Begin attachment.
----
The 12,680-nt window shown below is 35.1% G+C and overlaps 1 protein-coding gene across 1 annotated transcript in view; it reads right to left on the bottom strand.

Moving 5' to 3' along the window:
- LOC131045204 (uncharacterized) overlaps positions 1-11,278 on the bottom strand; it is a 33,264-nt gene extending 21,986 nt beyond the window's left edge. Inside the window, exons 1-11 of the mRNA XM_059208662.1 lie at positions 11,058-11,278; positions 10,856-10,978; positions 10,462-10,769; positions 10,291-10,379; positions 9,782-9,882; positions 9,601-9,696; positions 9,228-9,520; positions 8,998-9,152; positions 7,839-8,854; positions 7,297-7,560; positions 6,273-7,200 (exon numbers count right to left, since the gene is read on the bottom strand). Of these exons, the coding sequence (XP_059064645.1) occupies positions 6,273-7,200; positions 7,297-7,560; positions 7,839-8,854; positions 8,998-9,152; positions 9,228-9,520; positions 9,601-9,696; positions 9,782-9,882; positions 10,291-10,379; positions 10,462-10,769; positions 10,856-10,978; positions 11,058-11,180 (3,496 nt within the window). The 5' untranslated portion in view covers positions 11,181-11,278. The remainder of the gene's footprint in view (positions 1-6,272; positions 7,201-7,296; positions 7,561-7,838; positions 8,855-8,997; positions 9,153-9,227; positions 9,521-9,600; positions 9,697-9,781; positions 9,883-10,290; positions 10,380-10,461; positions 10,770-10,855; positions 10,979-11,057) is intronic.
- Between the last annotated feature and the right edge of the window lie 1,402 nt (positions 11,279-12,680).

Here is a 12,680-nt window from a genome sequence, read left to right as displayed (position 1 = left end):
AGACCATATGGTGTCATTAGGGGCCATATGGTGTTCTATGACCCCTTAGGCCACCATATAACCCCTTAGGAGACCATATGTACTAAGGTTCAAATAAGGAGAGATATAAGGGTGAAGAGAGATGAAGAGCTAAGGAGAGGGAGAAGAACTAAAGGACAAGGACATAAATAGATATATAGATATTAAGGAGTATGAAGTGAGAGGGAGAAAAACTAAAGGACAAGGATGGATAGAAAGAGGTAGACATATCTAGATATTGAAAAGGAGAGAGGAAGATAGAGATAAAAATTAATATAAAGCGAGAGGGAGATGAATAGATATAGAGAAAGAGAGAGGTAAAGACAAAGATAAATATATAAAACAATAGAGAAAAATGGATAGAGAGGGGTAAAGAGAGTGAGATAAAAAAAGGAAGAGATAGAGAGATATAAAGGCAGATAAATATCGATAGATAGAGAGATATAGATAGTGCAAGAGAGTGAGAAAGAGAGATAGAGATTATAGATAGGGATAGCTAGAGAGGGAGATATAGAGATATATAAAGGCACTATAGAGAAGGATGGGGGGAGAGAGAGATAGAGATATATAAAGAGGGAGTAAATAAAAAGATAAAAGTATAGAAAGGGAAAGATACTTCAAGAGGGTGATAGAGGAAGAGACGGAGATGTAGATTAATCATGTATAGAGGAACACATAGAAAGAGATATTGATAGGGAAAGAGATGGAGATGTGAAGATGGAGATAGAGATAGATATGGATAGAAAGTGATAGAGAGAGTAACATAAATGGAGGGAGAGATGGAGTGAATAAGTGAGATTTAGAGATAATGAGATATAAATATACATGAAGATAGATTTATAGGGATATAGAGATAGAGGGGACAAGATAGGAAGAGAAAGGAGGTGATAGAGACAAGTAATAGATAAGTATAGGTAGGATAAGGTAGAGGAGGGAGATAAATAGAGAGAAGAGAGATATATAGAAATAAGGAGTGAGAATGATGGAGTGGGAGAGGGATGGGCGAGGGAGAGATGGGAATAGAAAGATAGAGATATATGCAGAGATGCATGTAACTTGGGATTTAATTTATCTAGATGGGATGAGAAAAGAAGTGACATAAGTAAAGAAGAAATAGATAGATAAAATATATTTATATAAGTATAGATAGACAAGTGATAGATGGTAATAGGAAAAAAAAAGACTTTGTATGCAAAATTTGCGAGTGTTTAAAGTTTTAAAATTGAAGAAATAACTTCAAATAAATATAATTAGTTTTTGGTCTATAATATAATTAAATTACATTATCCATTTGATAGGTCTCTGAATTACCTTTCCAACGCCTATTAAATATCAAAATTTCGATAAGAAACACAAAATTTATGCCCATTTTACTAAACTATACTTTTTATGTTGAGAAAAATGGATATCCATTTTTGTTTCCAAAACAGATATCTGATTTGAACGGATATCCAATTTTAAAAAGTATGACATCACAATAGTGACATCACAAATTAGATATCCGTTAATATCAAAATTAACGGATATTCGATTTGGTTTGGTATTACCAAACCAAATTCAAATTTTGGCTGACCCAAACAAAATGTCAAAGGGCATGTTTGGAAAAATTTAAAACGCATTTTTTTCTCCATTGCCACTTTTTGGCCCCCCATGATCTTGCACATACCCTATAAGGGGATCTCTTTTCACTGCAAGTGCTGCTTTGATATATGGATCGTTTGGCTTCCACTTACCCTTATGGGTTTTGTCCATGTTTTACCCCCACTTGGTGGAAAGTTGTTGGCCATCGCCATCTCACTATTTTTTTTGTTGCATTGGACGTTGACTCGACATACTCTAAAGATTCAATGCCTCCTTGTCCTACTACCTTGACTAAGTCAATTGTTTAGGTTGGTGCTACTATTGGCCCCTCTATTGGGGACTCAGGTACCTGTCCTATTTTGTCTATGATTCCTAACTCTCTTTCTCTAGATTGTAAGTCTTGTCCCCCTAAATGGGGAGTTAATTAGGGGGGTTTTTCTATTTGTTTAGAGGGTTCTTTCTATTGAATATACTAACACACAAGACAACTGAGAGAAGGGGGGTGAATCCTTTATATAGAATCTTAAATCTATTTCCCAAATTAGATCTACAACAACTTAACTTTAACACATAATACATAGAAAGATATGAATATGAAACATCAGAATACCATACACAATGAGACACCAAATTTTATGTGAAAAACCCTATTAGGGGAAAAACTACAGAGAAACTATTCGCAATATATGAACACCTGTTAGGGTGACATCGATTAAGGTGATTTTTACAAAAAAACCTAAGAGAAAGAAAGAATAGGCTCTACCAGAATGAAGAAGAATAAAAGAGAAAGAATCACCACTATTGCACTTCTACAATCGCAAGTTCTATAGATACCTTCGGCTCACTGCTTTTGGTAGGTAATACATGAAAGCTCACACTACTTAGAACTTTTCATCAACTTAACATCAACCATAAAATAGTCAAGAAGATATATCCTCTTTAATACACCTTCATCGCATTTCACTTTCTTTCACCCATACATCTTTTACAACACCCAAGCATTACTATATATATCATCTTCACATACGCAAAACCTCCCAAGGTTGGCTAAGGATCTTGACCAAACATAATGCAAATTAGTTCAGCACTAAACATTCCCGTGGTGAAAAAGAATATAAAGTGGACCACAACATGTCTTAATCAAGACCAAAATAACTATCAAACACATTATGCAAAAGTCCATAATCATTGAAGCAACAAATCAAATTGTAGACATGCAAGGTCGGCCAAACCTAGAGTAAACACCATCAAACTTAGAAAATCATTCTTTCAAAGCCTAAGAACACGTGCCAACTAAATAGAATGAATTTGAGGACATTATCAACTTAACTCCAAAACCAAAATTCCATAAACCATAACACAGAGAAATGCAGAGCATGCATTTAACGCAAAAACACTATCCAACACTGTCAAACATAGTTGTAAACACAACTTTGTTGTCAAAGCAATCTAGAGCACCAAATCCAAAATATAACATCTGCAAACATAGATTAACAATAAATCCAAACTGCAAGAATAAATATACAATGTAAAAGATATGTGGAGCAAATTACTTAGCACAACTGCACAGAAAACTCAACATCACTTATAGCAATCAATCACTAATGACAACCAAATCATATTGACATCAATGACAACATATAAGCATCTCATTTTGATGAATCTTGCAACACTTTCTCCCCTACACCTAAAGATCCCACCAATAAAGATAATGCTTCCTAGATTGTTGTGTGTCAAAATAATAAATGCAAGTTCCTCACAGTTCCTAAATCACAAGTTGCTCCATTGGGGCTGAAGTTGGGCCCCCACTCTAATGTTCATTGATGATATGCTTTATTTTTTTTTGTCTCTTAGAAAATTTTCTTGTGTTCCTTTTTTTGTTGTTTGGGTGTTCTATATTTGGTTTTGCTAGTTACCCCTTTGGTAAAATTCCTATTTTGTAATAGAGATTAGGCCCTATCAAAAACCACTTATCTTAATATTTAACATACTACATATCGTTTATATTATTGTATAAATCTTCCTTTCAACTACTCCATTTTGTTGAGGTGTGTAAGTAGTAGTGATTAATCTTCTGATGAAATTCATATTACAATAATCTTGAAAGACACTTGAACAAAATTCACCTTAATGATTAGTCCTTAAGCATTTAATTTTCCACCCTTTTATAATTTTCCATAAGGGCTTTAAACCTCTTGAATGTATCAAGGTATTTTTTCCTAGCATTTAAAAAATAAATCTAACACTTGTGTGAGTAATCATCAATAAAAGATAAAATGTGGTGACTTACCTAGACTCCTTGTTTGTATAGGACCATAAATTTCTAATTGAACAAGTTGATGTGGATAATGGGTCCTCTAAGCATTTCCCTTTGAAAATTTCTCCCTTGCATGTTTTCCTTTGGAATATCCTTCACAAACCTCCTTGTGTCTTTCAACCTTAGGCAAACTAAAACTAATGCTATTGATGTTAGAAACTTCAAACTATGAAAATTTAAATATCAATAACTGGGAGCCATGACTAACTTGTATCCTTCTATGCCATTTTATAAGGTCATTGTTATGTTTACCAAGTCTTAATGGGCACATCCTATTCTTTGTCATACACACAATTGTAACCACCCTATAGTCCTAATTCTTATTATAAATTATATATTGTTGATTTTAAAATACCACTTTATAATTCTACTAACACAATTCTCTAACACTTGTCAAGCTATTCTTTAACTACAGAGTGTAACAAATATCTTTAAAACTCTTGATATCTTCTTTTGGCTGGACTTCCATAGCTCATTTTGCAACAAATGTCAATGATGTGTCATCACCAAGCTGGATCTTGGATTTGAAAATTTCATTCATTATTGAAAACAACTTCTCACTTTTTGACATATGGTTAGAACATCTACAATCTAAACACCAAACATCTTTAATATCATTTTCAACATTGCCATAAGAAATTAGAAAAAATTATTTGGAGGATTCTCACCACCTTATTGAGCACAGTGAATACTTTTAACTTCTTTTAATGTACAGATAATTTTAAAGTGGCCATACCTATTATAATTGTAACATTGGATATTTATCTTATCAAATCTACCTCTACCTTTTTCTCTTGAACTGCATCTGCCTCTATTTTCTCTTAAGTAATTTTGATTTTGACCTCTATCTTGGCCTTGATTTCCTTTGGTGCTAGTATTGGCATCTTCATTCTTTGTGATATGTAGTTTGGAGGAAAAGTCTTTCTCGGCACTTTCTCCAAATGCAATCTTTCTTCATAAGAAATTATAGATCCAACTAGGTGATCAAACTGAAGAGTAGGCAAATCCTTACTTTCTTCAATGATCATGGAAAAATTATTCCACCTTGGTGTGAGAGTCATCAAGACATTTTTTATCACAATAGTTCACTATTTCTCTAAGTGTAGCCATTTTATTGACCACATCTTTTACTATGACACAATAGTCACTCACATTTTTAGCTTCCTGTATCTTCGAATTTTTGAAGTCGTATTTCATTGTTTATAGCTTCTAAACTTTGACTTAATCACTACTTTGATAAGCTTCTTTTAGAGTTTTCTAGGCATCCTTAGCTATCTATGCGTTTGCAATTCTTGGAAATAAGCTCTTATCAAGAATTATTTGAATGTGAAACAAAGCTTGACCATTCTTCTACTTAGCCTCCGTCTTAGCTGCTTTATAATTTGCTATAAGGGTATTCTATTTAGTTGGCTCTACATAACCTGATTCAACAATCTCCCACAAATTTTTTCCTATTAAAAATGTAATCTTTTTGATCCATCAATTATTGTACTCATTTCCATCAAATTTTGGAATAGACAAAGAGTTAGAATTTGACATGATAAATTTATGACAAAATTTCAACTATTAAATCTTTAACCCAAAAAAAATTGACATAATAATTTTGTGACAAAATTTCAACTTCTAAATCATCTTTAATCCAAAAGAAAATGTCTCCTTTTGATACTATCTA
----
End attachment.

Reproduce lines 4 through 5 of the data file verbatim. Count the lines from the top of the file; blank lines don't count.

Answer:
- Between the last annotated feature and the right edge of the window lie 1,402 nt (positions 11,279-12,680).

Here is a 12,680-nt window from a genome sequence, read left to right as displayed (position 1 = left end):